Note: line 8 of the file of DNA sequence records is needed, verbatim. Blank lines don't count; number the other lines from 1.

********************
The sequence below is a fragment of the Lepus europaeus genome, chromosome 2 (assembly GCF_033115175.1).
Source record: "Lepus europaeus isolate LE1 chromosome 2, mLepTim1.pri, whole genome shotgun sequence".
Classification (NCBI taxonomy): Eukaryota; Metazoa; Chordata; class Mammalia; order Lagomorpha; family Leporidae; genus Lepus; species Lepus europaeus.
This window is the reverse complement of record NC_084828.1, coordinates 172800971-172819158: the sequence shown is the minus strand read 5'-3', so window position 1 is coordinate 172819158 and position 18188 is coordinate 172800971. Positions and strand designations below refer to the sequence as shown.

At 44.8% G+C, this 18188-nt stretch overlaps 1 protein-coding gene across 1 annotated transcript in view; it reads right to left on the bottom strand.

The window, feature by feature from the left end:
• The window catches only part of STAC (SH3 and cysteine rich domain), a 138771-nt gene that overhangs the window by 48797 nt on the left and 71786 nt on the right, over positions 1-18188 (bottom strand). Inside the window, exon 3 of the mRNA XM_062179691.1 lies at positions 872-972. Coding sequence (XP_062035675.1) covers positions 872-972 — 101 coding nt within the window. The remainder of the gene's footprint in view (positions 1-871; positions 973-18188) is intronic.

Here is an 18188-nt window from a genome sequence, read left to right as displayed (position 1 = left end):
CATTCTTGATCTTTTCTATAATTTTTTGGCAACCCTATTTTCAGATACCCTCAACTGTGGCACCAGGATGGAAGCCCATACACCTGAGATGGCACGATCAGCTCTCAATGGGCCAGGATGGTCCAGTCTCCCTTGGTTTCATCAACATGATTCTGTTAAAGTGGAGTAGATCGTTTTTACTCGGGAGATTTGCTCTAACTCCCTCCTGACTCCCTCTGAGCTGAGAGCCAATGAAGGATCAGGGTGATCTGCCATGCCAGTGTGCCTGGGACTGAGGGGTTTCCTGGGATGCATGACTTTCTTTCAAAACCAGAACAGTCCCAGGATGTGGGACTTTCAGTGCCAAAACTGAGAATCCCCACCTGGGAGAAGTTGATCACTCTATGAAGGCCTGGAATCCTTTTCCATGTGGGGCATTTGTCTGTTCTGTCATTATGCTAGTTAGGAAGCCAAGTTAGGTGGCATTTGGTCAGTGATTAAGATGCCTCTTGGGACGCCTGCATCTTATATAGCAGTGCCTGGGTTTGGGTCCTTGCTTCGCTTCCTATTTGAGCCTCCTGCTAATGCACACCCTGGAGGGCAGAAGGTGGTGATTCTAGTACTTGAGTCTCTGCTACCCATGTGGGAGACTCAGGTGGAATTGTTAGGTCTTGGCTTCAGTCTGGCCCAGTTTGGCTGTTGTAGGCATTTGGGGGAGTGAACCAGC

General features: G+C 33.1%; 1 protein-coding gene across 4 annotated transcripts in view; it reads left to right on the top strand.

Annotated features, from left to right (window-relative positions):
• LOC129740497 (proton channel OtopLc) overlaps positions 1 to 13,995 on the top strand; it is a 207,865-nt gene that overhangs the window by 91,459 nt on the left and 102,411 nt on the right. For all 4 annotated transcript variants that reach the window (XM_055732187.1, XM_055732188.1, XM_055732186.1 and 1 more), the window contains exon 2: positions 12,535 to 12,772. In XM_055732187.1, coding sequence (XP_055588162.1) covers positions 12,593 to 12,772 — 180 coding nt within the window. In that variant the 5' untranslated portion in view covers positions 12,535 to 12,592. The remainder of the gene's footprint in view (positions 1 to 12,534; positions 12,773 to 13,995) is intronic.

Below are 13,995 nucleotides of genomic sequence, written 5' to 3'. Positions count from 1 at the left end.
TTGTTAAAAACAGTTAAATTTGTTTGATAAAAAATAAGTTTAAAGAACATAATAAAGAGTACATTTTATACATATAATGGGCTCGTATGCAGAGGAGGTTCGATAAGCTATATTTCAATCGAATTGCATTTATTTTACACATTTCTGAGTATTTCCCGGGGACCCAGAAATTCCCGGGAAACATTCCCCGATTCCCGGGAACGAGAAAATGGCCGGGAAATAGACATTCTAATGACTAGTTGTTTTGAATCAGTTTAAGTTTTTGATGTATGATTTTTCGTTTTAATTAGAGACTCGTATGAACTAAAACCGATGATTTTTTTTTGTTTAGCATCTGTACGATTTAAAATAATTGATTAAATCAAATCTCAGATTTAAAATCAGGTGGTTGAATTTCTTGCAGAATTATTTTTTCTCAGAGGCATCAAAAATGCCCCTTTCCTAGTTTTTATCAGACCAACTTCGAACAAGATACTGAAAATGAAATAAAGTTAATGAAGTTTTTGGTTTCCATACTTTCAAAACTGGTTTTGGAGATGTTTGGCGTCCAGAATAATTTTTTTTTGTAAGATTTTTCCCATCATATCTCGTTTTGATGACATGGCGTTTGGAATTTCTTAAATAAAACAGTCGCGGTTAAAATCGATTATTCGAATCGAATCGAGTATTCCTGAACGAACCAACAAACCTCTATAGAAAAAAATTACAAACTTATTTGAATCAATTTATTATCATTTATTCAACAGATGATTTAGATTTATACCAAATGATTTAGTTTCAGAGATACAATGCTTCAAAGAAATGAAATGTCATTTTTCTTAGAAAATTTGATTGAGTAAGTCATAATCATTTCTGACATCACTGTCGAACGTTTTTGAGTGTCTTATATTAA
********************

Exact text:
Here is an 18188-nt window from a genome sequence, read left to right as displayed (position 1 = left end):